why would you use a poem?


The people I’ve asked so far have said they have used poetry books as resources to:

  • help make a speech entertaining at a wedding
  • find poignant words to say at a funeral
  • sharing a recognition,   reading a poem to my parents  that reminds me of my brother
  • I was asked to find a scarey poem to read at a Halloween party

What about you?   Yes, YOU!  

  • what poem or verse have you used? (i.e. tell us the poet and poem)
  • what made you start looking for this poem? (e.g. I had to make a speech and I’m not too good at that,   school homework, I needed to cheer myself up… etc)
  • how did you find this poem?  (e.g. browing in a library,   internet search,   recomendation from a friend, parents read it to you as a kiddy,   remembered from school, ex-lover sent it to you…   etc)

Example comment from my usage:

I am looking for a poem to send to my mother that will say something to comfort  her while she arranges the things that are necessary when putting her brother to rest.   I haven’t found anything.   yet.   I’m looking through the books on my shelves.   My own words are shared, they feel insufficient.

please share your stories of seeking and finding (or not) poems as comments on this blog post 🙂  

why would you use a poem?
rate wendys scribble

3 bits of lovely banter on “why would you use a poem?”

  1. Katy writes:

    winnie the pooh books, for everything. You can’t go wrong with the Pooh bear



  2. Andy writes:

    Why write poetry? It was said best in “Dead Poets Society”:

    “Language was invented for one reason, boys–to woo women–and, in that endeavor, laziness will not do.”



  3. Rob writes:

    Who? Me? OK then.

    Each time I thought I’d meet an occasion with a poem I ended up regretting it. It never was like those movie moments when the poetic interjections were succinct and way cool. What comes to mind is Auden’s “Stop all the clocks” in 4 Weddings or, oh, Auden again, “Years shall run like rabbits” in Before Sunrise. Mine were inevitably embarrassing and prone to misinterpretation–probably because I hadn’t fully understood them in the first place.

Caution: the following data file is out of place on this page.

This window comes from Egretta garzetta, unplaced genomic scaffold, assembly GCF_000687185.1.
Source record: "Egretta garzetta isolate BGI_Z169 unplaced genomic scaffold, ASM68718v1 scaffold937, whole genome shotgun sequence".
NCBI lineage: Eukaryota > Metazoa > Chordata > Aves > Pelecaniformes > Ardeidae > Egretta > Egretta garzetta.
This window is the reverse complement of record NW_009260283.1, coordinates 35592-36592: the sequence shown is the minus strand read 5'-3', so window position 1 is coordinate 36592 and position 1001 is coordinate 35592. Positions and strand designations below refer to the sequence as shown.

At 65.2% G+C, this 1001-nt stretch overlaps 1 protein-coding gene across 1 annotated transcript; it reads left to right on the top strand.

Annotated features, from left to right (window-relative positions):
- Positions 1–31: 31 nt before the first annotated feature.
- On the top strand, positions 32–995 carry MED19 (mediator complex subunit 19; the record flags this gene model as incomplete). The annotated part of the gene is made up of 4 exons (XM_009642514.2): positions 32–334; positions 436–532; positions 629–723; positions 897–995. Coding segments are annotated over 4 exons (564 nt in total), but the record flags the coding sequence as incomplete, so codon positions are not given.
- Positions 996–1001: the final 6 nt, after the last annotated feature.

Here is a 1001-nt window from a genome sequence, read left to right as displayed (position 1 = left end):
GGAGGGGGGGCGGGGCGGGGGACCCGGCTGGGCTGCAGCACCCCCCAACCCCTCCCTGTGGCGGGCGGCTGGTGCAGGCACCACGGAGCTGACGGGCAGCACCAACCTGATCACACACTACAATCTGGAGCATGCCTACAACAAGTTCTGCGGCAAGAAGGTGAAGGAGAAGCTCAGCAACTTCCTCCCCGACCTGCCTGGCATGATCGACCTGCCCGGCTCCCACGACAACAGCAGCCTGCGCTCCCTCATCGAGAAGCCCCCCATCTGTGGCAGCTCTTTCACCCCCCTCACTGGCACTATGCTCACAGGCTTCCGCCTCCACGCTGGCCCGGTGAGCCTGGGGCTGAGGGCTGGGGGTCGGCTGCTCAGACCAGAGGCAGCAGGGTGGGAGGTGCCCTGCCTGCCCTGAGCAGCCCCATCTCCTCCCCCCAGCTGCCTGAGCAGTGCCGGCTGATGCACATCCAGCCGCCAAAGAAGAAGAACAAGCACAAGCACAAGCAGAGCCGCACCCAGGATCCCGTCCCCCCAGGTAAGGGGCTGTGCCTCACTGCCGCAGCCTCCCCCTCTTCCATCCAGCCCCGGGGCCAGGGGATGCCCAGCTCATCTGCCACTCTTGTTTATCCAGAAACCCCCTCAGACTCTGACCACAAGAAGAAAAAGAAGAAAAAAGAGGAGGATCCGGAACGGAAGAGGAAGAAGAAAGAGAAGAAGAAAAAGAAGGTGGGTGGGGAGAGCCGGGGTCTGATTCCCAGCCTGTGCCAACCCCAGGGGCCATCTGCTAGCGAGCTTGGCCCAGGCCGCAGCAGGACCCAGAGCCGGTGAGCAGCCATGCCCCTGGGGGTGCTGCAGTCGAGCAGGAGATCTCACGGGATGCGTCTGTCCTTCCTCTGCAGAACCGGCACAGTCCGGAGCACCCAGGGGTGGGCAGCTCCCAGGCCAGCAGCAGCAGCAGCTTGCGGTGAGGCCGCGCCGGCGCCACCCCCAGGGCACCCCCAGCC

I once copied a bit of Rimbaud from A Season in Hell in a Christmas card I was making, back in the day when one read Rimbaud and made Christmas cards:

    From the same desert, toward the same dark sky, my tired eyes forever open on the silver star, forever; but the three wise men never stir, the Kings of life, the heart, the soul, the mind. When will we go, over mountains and shores, to hail the birth of new labour, new wisdom, the flight of tyrants and demons, the end of superstition, – to be the first to adore! – Christmas on earth!

    Probably the most un-christmasy card ever. Why did I choose it? Had a copy of the book in the office for some reasons and it was near enough for a quotation.

    When I met my friend K some years ago she had just had a particularly nasty break up with her boyfriend. I sent her an email of Pablo Neruda’s “Tonight I can write the saddest lines”, prompted by an article on the man in The Guardian that day. She sent back straight away Neruda’s Love (Because of you, in gardens…) which is always an even more heartbreaking read (sorry…lump in throat moment).

    I find Neruda’s 20 Love Poems and a Song of Despair handy for a bout of self pity during those long dark nights before dawn, every time unfortunate enough to be stung by Eros. Every home should have one. Thanks to the Spanish girl I fancied the pants off one summer for introducing me to Neruda.



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